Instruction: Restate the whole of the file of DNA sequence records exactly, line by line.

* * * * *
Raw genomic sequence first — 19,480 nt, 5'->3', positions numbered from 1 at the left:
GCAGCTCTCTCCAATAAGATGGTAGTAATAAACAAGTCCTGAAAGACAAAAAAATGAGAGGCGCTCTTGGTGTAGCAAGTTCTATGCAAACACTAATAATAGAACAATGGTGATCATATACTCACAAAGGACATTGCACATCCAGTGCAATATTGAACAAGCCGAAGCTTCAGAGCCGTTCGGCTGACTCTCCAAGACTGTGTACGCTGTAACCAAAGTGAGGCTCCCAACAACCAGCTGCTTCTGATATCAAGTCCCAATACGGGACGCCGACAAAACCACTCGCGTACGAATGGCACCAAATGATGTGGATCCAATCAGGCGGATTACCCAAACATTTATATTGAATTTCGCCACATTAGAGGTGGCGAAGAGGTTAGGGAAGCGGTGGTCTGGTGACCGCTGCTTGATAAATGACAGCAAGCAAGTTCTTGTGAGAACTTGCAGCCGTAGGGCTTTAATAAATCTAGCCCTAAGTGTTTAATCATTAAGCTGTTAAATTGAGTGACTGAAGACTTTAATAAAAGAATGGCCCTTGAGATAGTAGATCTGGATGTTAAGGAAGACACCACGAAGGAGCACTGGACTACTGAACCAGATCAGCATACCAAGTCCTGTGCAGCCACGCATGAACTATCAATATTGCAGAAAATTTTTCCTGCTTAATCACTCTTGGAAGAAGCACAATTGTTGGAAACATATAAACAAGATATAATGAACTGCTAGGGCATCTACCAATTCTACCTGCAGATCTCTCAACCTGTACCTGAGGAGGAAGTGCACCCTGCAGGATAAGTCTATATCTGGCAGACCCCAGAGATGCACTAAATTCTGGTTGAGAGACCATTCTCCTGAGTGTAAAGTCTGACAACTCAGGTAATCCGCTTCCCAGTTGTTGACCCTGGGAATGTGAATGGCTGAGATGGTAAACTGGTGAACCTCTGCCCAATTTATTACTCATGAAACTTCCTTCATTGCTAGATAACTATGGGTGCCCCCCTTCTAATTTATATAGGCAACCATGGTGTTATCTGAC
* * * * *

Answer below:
Raw genomic sequence first — 19,480 nt, 5'->3', positions numbered from 1 at the left:
GCAGCTCTCTCCAATAAGATGGTAGTAATAAACAAGTCCTGAAAGACAAAAAAATGAGAGGCGCTCTTGGTGTAGCAAGTTCTATGCAAACACTAATAATAGAACAATGGTGATCATATACTCACAAAGGACATTGCACATCCAGTGCAATATTGAACAAGCCGAAGCTTCAGAGCCGTTCGGCTGACTCTCCAAGACTGTGTACGCTGTAACCAAAGTGAGGCTCCCAACAACCAGCTGCTTCTGATATCAAGTCCCAATACGGGACGCCGACAAAACCACTCGCGTACGAATGGCACCAAATGATGTGGATCCAATCAGGCGGATTACCCAAACATTTATATTGAATTTCGCCACATTAGAGGTGGCGAAGAGGTTAGGGAAGCGGTGGTCTGGTGACCGCTGCTTGATAAATGACAGCAAGCAAGTTCTTGTGAGAACTTGCAGCCGTAGGGCTTTAATAAATCTAGCCCTAAGTGTTTAATCATTAAGCTGTTAAATTGAGTGACTGAAGACTTTAATAAAAGAATGGCCCTTGAGATAGTAGATCTGGATGTTAAGGAAGACACCACGAAGGAGCACTGGACTACTGAACCAGATCAGCATACCAAGTCCTGTGCAGCCACGCATGAACTATCAATATTGCAGAAAATTTTTCCTGCTTAATCACTCTTGGAAGAAGCACAATTGTTGGAAACATATAAACAAGATATAATGAACTGCTAGGGCATCTACCAATTCTACCTGCAGATCTCTCAACCTGTACCTGAGGAGGAAGTGCACCCTGCAGGATAAGTCTATATCTGGCAGACCCCAGAGATGCACTAAATTCTGGTTGAGAGACCATTCTCCTGAGTGTAAAGTCTGACAACTCAGGTAATCCGCTTCCCAGTTGTTGACCCTGGGAATGTGAATGGCTGAGATGGTAAACTGGTGAACCTCTGCCCAATTTATTACTCATGAAACTTCCTTCATTGCTAGATAACTATGGGTGCCCCCCTTCTAATTTATATAGGCAACCATGGTGTTATCTGAC